Natural Wine

Published by Sally on July 11, 2014

Title of book: Natural wine – an introduction to organic and biodynamic wines made naturally
Author: Isabelle Legeron MW
Publisher: Cico Books
Publication date: 2014
ISBN 978 1 78249 100 2
Pages: 224
Price: £16.99 / US$24.95

 Disclaimer: I struggle with the whole “natural” wine description, mainly from a nomenclature angle. It implies other wines are not ‘natural’, which isn’t necessarily the case at all. To my mind these producers, or those advocating them, need to create a name that doesn’t, even inadvertently, besmirch their wine-producing colleagues.

Such producers call their wines “natural” because, mostly, they don’t use additives or processing aids. But they can’t be called ‘no-additive’ wines because some/many(?) add sulphur dioxide prior to bottling, to prevent the wine becoming insanitary.

So this is a book on ‘largely no-additive wines’. ‘Pre-industrial’ perhaps. Neither really roll of the tongue so well. But both are arguably more accurate than ‘natural’. Added to which some of the folk who make these types of wines typically don’t want to be categorised. Yet here is a book attempting to do just that. It’s all quite contradictory, which is not to say that a book attempting to broaden the conversation is neither timely nor appropriate.

Nomenclature, and whether this misleads consumers, aside (absolutely not a criticism solely of this book), let’s review the book, as openly as I’m able. Indeed none of the above constitutes criticism of the book, except perhaps a missed opportunity by the author, who is a known champion of these minimum-additive styles of wines, to set the record straight and offer up an authentic category description. Legeron says such producers are organic or biodynamic as a minimum, but doesn’t confirm whether such status is certified, prior to adopting a “natural” moniker. Because of course both organic and biodynamic production can be certified and audited, unlike “natural”.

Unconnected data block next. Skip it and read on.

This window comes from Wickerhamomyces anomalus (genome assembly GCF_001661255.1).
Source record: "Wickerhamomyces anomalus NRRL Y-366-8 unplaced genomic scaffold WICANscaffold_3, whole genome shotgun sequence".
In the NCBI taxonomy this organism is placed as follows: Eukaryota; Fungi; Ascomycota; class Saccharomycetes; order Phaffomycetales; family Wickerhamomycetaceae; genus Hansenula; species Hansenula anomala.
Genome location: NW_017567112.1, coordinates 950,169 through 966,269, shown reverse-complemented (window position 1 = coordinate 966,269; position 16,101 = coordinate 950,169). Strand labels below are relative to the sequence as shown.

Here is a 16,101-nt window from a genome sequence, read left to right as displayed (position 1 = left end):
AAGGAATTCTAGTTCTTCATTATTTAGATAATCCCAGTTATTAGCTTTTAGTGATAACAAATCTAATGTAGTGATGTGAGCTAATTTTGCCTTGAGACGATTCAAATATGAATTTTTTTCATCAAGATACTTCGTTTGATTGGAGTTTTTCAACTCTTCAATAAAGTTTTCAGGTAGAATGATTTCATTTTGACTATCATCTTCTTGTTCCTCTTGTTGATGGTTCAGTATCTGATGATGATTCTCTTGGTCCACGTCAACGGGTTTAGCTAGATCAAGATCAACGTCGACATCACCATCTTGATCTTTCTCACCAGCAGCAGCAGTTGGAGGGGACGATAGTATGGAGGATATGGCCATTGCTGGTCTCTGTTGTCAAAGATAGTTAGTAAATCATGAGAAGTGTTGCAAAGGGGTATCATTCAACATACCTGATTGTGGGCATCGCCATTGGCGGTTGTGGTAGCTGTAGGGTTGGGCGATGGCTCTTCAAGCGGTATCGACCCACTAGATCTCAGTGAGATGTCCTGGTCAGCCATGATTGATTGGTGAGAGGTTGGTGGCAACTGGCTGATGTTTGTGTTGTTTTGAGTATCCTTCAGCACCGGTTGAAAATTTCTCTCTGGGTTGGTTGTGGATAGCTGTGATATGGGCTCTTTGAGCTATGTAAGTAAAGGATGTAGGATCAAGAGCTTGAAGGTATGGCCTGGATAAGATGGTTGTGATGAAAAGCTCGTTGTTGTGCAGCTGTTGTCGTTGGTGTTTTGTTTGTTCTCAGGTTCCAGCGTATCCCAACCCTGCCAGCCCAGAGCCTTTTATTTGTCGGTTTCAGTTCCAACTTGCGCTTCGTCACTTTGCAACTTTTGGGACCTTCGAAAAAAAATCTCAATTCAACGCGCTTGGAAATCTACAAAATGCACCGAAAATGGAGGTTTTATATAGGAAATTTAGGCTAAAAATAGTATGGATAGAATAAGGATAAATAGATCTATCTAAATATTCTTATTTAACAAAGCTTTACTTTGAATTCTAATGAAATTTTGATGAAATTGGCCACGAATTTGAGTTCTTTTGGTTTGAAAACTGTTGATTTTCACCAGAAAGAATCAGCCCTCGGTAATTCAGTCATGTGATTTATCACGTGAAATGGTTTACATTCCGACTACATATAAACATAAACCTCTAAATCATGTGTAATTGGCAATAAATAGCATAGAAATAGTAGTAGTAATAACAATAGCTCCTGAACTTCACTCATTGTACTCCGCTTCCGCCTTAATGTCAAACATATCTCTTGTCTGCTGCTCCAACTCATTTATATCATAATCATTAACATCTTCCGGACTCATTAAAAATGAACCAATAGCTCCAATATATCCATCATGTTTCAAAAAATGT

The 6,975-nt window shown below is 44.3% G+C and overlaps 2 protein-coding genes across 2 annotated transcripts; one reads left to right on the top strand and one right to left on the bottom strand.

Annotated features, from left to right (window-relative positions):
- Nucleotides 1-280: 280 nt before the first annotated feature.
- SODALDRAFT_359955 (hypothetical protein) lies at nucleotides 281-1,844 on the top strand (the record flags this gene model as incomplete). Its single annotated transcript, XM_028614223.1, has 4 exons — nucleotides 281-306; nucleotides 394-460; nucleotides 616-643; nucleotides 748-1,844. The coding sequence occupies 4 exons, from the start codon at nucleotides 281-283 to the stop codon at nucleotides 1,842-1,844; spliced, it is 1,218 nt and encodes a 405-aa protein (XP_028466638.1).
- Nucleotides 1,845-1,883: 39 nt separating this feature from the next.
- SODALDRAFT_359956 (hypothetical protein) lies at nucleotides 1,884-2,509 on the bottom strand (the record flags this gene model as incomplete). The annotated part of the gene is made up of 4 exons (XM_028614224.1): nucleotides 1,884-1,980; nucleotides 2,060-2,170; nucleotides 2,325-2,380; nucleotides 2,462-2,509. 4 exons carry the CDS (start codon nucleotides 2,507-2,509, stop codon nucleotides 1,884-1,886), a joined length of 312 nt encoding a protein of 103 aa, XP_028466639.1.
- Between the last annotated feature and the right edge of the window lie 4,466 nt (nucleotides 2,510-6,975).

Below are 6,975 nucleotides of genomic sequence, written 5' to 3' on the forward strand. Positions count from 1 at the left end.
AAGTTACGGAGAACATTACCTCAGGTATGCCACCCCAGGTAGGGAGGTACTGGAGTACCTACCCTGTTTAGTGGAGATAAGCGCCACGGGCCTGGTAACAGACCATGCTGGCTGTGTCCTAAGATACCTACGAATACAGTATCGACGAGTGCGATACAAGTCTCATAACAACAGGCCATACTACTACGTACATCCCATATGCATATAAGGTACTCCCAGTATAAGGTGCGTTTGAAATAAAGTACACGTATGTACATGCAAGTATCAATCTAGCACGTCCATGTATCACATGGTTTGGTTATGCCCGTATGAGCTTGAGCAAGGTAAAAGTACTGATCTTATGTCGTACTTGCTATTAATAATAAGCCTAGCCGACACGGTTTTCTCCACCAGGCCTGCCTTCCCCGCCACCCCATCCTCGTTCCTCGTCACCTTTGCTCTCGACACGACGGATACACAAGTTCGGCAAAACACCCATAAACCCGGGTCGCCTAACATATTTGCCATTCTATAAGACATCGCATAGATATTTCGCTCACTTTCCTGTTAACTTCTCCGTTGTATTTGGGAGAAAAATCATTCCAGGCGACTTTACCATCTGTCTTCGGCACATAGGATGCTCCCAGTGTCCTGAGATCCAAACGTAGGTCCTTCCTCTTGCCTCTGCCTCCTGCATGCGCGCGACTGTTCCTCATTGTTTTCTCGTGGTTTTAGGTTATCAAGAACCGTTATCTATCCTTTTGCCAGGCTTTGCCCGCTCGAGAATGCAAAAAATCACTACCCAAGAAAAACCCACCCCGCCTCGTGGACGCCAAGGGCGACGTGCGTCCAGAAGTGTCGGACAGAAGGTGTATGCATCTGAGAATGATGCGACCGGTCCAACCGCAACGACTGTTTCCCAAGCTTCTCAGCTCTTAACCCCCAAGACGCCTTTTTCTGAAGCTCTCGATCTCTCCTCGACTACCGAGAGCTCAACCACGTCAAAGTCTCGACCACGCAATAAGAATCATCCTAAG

I completely agree with Legeron’s preamble about modern farming, the industrialisation and agro-chemicalisation of post second world war agriculture. She takes us through the principles of sound sustainable agriculture; principles that could (should?) apply to any agricultural production (though with implications for cropping levels and prices). Sprinkled throughout the book is lots of sensible, sustainable-to-a-greater-degree agricultural stuff, which isn’t solely the preserve of folk who like to use few or no processing aids and additives in their grape growing and winemaking. It’s just about looking after the environment in a sustainable way, thinking about living things and how they interact. Stuff that could easily be found in a tome on sustainable thinking in farming.

I like the short chapters which introduce various topics. It keeps the information bite-sized. Interspersed in these chapters, is a rich patina of double-page-spread stories from growers. These add texture and dimension to the nittier-grittier stuff that Legeron outlines.

She sums up the unpredictability of the wines of this ‘movement’: “if you pick grapes and squash them in a bucket, you will, with a little luck, end up with wine.” Luck is an issue – you can equally end up with undrinkable, faulty rubbish.

Nonetheless, I’m delighted to read there are moves to define and categorise this group of wine. A number of associations exist, each of which have their own charter. I’m not sure how it would help with an umbrella charter, something that could be audited, but I like Legeron’s subtraction idea (95): step one: remove all non-organic vineyards from the equation. From the remaining pool remove anyone using cultured yeasts … then enzymes … then sterile filtration … etc. You will arrive at an ever decreasing group of increasingly non-manipulative producers. Of course this equation doesn’t deal at all with the quality of wine produced, it just arrives at a (small) quantity of folk using less and less manipulation.

The book perhaps starts off a little evangelical, and mellows with progression from something of a conversion manual into something more objective. But it still ends up a useful read, especially, arguably, for one struggling with the slippery nature of nomenclature, and sometimes, substance.

About 40% of the book introduces wines the author recommends, a ‘starter for ten’ on “natural” wines; an introduction to befriending minimally-manipulated wines – “the best way to enjoy natural wines is to try to forget everything you think you know about wine, and start afresh”. Not necessarily an easy ask.

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